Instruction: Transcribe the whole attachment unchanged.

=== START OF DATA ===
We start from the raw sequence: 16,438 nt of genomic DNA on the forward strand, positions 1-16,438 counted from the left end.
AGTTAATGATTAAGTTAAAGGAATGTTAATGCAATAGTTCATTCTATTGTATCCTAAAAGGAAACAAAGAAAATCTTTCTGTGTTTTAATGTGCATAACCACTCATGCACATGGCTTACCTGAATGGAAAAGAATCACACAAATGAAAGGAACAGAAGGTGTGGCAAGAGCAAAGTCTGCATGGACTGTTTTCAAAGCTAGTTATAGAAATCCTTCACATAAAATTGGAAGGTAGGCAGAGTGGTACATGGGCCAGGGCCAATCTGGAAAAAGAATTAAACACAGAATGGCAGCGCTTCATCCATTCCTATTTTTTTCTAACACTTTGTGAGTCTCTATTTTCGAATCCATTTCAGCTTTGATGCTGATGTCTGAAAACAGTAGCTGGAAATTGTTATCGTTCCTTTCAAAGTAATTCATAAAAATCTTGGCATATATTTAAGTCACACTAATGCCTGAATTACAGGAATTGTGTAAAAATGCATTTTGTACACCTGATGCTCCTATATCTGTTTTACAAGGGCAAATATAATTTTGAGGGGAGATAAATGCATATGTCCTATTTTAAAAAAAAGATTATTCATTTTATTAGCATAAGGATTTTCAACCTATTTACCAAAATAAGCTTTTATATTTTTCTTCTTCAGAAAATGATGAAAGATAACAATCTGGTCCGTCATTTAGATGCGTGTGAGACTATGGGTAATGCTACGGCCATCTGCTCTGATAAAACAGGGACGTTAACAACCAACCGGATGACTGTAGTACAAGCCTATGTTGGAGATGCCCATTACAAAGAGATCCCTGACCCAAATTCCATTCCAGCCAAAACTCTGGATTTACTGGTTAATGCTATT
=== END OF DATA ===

We start from the raw sequence: 16,438 nt of genomic DNA on the forward strand, positions 1-16,438 counted from the left end.
AGTTAATGATTAAGTTAAAGGAATGTTAATGCAATAGTTCATTCTATTGTATCCTAAAAGGAAACAAAGAAAATCTTTCTGTGTTTTAATGTGCATAACCACTCATGCACATGGCTTACCTGAATGGAAAAGAATCACACAAATGAAAGGAACAGAAGGTGTGGCAAGAGCAAAGTCTGCATGGACTGTTTTCAAAGCTAGTTATAGAAATCCTTCACATAAAATTGGAAGGTAGGCAGAGTGGTACATGGGCCAGGGCCAATCTGGAAAAAGAATTAAACACAGAATGGCAGCGCTTCATCCATTCCTATTTTTTTCTAACACTTTGTGAGTCTCTATTTTCGAATCCATTTCAGCTTTGATGCTGATGTCTGAAAACAGTAGCTGGAAATTGTTATCGTTCCTTTCAAAGTAATTCATAAAAATCTTGGCATATATTTAAGTCACACTAATGCCTGAATTACAGGAATTGTGTAAAAATGCATTTTGTACACCTGATGCTCCTATATCTGTTTTACAAGGGCAAATATAATTTTGAGGGGAGATAAATGCATATGTCCTATTTTAAAAAAAAGATTATTCATTTTATTAGCATAAGGATTTTCAACCTATTTACCAAAATAAGCTTTTATATTTTTCTTCTTCAGAAAATGATGAAAGATAACAATCTGGTCCGTCATTTAGATGCGTGTGAGACTATGGGTAATGCTACGGCCATCTGCTCTGATAAAACAGGGACGTTAACAACCAACCGGATGACTGTAGTACAAGCCTATGTTGGAGATGCCCATTACAAAGAGATCCCTGACCCAAATTCCATTCCAGCCAAAACTCTGGATTTACTGGTTAATGCTATT